Single-molecule content mixing assay

For yeast SNARE-mediated fusion, a quartz slide was first coated with PEG molecules (99:1 (mol/mol) mPEG-SVA/biotin-PEG-SVA (Laysan Bio) to eliminate nonspecific binding of vesicles and DNAs34. The slide was then assembled into a flow chamber and coated with neutravidin by flowing in 0.2 mg ml−1 solution. Through the specific interaction between biotin and neutravidin, the v-SNARE (Snc2p) vesicles with dual-labelled DNA hairpin probes encapsulated inside were immobilized on the PEG-coated surface by an incubation at vesicle concentration of 100–160 pM for 15 min. After washing out the free v-SNARE vesicles in the chamber, the t-SNARE (Sso1pHT) vesicles containing unlabelled single-strand target DNAs were diluted to a final vesicle concentration of 200 pM with 1 μM Sec9c, and injected into the flow cell for reaction at 37±2 °C in buffer (25 mM HEPES, 100 mM KCl, pH 7.4) for 30 min. After washing out free t-SNARE vesicles and Sec9c proteins, FRET measurements using a total internal reflection (TIR) fluorescence microscope were taken at the thirty-fifth minute by injection of t-SNARE vesicles with an oxygen scavenger system (0.1 mg ml−1 glucose oxidase, 0.02 mg ml−1 catalase and 0.4% (wt/wt) β-D-glucose) and Trolox to eliminate single-molecule blinking events35.

TIR fluorescence microscope imaging

Details of the wide-field TIR fluorescence microscope have been reported34. Briefly, the excitation beam was focused into a pellin broca prism (CVI Laser), which was placed on top of a quartz slide with a thin layer of immersion oil in between to match the index of refraction. Cy3 (donor) and Cy5 (acceptor) dyes were excited through the alternating laser excitation system (532 and 633 nm) through TIR. The fluorescence signals from Cy3 and Cy5 that were collected by a water immersion objective lens (60×, 1.2 N.A. Olympus) went through a notch filter to block out excitation beams. The emission signals of Cy5 dyes were separated by a 630 nm dichroic mirror (630DCXR, Chroma Technology) and detected by the electron-multiplying charge-coupled device camera (iXon DV 887-BI, Andor Technology) with a time resolution of 100 ms. Each movie was taken for 10 frames (1 s) with 532 nm excitation, followed by five frames (0.5 s) with 633 nm excitation. The fluorescence signal, recorded in real time by using software written in Visual C++ (Microsoft), was amplified before camera readout, which produced an arbitrary unit for the recorded fluorescence intensity.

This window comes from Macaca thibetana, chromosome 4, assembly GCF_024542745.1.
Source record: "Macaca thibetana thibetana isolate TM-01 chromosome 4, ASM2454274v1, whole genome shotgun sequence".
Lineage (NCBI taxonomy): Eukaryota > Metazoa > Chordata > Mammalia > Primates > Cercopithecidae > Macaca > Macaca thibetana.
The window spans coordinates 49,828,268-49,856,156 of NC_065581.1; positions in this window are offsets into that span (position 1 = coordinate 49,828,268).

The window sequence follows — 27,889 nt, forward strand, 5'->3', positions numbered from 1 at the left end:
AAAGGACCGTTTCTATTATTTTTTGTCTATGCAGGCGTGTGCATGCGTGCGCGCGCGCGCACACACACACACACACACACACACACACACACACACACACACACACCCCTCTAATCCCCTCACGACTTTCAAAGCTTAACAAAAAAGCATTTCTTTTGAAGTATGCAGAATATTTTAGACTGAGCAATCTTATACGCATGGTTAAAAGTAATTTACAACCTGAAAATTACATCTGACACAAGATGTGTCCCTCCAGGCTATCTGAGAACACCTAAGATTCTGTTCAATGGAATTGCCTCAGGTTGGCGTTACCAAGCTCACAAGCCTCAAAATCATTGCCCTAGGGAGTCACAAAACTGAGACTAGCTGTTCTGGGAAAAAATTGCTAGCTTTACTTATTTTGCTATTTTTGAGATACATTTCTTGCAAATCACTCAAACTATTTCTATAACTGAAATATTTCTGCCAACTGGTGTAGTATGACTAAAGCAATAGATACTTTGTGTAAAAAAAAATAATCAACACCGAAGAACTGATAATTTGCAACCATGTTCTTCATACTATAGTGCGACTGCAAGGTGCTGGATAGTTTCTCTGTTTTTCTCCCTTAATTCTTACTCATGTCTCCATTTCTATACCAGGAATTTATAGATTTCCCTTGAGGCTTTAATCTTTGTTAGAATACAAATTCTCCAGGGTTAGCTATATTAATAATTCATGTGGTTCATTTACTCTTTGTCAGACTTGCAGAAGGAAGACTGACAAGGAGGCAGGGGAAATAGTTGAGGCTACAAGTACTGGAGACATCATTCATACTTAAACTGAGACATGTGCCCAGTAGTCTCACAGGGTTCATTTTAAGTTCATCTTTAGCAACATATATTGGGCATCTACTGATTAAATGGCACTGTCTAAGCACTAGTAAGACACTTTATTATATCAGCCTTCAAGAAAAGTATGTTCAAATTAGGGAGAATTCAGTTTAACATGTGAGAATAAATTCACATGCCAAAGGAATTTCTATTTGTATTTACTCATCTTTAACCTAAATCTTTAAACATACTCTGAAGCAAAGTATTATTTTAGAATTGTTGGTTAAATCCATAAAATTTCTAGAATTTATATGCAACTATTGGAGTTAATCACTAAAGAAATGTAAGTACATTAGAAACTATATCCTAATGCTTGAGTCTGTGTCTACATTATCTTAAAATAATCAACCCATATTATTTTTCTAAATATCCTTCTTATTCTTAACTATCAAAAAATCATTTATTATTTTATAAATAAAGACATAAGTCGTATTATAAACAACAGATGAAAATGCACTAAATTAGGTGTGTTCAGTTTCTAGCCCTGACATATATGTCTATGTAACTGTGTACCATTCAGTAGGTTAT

Single-molecule data analysis

Single-molecule data analysis was carried out by programs written in Matlab (MathWorks) and Origin (OriginLab). The FRET efficiency, E, was approximated by the intensity of the acceptor channel divided by the total intensity, which is the sum of donor and acceptor channel intensities. To exclude donor-only molecules, single-vesicle spots were identified by red laser excitation through software written in Visual C++ (Microsoft).

Additional information

How to cite this article: Diao, J. et al. A single-vesicle content mixing assay for SNARE-mediated membrane fusion. Nat. Commun. 1:54 doi: 10.1038/ncomms1054 (2010).

References

  1. 1.

    Membrane fusion. Science 258, 917–924 (1992).

  2. 2.

    , & Membrane fusion. Cell 112, 519–533 (2003).

  3. 3.

    Mechanisms of intracellular protein transport. Nature 372, 55–63 (1994).

  4. 4.

    et al. SNAREpins: minimal machinery for membrane fusion. Cell 92, 759–772 (1998).

  5. 5.

    , , & Calcium-independent stimulation of membrane fusion and SNAREpin formation by synaptotagmin I. J. Cell Biol. 158, 273–282 (2002).

  6. 6.

    , , , , & The carboxy-terminal domain of complexin I stimulates liposome fusion. Proc. Natl Acad. Sci. USA 106, 2001–2006 (2009).

  7. 7.

    , , , & Selective activation of cognate SNAREpins by Sec1/Munc18 proteins. Cell 128, 183–195 (2007).

  8. 8.

    Conflicting views on the membrane fusion machinery and the fusion pore. Annu. Rev. Cell Dev. Biol. 25, 513–537 (2009).

  9. 9.

    , , , & Multiple intermediates in SNARE-induced membrane fusion. Proc. Natl Acad. Sci. USA 103, 19731–19736 (2006).

  10. 10.

    , , & Single molecule studies of SNARE complex assembly reveal parallel and anti-parallel configurations. Proc. Natl Acad. Sci. USA 100, 14800–14805 (2003).

  11. 11.

    , , & Single molecule observation of liposome—bilayer fusion thermally induced by SNAREs. Biophys. J. 87, 3569–3584 (2004).

  12. 12.

    et al. Single-molecule fluorescence resonance energy transfer reveals a dynamic equilibrium between closed and open conformations of syntaxin 1. Proc. Natl Acad. Sci. USA 100, 15516–15521 (2003).

  13. 13.

    et al. Imaging single membrane fusion events mediated by SNARE proteins. Proc. Natl Acad. Sci. USA 101, 7311–7316 (2004).

  14. 14.

    , , , & SNARE-driven, 25-millisecond vesicle fusion in vitro. Biophys. J. 89, 2458–2472 (2005).

  15. 15.

    , , , , & Complexin and Ca2+ stimulate SNARE-mediated membrane fusion. Nat. Struct. Mol. Biol. 15, 707–713 (2008).

  16. 16.

    , , , , & Single-vesicle fusion assay reveals Munc18-1 binding to the SNARE core is sufficient for stimulating membrane fusion. ACS Chem. Neurosci. 1, 168–174 (2010).